I first met a very British version of MARC (Machine Readable Cataloguing) in 1983, straight out of university. I didn't know anything about cataloguing, indexing, classification, or data. MARC made sense of it all. AACR2 (Anglo-American Cataloguing Rules, 2nd Edition) was impenetrable without MARC as a framework. LCSH (Library of Congress Subject Headings) and DDC (Dewey Decimal Classification) seemed like a foreign language. MARC gave the rules structure and validity. MARC made the rules live. And, as time progressed, MARC matured and developed into MARC 21. For me, this was the beginning of a life-long love affair with MARC.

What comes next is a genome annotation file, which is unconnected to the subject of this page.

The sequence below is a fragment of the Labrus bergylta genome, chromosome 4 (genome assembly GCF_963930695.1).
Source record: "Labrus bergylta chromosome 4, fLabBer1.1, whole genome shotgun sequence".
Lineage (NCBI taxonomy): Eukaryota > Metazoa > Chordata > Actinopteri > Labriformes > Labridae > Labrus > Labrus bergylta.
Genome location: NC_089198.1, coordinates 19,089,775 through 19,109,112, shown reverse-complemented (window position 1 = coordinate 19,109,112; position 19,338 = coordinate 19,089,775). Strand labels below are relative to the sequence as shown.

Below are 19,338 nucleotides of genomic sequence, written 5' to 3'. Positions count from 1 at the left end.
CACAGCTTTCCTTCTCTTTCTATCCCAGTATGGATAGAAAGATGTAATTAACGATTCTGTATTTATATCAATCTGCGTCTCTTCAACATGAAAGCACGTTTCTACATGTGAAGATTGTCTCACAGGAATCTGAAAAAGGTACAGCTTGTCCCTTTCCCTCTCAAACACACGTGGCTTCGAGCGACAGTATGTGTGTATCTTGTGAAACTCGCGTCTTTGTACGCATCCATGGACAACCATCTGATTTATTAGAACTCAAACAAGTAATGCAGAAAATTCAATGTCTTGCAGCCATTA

But, in 1996, MARC's world was turned upside down when XML (Extensible Markup Language) appeared. MARC was no longer the only kid on the block. And XML knew all about the Internet, linked data, and OAIPMH (Open Archives Initiative Protocol for Metadata Harvesting). XML was in the cloud; MARC was firmly on the ground. Users were falling out of love with MARC. It was time to re-evaluate the qualities that made MARC great in the first place – and some help was needed. Luckily, help was at hand in the form of two very clever desktop software packages, MarcEdit and MARC Report. These invaluable tools have made MARC pivotal in the world of bibliographic data transformation. Without MARC, EThOS (E-Theses Online Service) would not be the unique aggregation of thesis data that it is today. EThOS makes it easy to Find, Identify, Select and Obtain a UK doctoral thesis because it is based on good quality, de-duplicated bibliographic data. And this data originated as XML, was transformed by MARC, and then returned to XML. The perfect partnership.
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